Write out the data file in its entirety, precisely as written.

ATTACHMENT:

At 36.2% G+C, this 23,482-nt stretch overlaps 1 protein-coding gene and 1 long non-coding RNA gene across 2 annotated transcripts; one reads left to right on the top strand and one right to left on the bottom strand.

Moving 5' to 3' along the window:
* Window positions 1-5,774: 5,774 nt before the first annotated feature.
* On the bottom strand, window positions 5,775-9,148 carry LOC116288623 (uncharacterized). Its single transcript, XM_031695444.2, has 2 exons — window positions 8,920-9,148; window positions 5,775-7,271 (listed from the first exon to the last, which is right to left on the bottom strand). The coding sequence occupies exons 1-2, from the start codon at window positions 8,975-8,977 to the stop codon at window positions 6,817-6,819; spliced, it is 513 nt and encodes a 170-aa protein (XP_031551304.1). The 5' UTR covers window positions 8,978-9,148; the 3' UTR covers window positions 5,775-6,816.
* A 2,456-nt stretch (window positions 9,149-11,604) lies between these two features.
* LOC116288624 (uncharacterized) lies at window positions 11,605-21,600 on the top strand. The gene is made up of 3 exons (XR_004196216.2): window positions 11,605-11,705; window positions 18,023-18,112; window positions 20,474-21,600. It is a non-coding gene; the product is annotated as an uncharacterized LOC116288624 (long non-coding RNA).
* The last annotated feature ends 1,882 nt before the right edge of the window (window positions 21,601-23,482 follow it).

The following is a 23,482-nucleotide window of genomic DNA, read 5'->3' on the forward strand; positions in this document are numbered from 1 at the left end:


At 36.2% G+C, this 23,482-nt stretch overlaps 1 protein-coding gene and 1 long non-coding RNA gene across 2 annotated transcripts; one reads left to right on the top strand and one right to left on the bottom strand.

Moving 5' to 3' along the window:
* Window positions 1-5,774: 5,774 nt before the first annotated feature.
* On the bottom strand, window positions 5,775-9,148 carry LOC116288623 (uncharacterized). Its single transcript, XM_031695444.2, has 2 exons — window positions 8,920-9,148; window positions 5,775-7,271 (listed from the first exon to the last, which is right to left on the bottom strand). The coding sequence occupies exons 1-2, from the start codon at window positions 8,975-8,977 to the stop codon at window positions 6,817-6,819; spliced, it is 513 nt and encodes a 170-aa protein (XP_031551304.1). The 5' UTR covers window positions 8,978-9,148; the 3' UTR covers window positions 5,775-6,816.
* A 2,456-nt stretch (window positions 9,149-11,604) lies between these two features.
* LOC116288624 (uncharacterized) lies at window positions 11,605-21,600 on the top strand. The gene is made up of 3 exons (XR_004196216.2): window positions 11,605-11,705; window positions 18,023-18,112; window positions 20,474-21,600. It is a non-coding gene; the product is annotated as an uncharacterized LOC116288624 (long non-coding RNA).
* The last annotated feature ends 1,882 nt before the right edge of the window (window positions 21,601-23,482 follow it).

The following is a 23,482-nucleotide window of genomic DNA, read 5'->3' on the forward strand; positions in this document are numbered from 1 at the left end: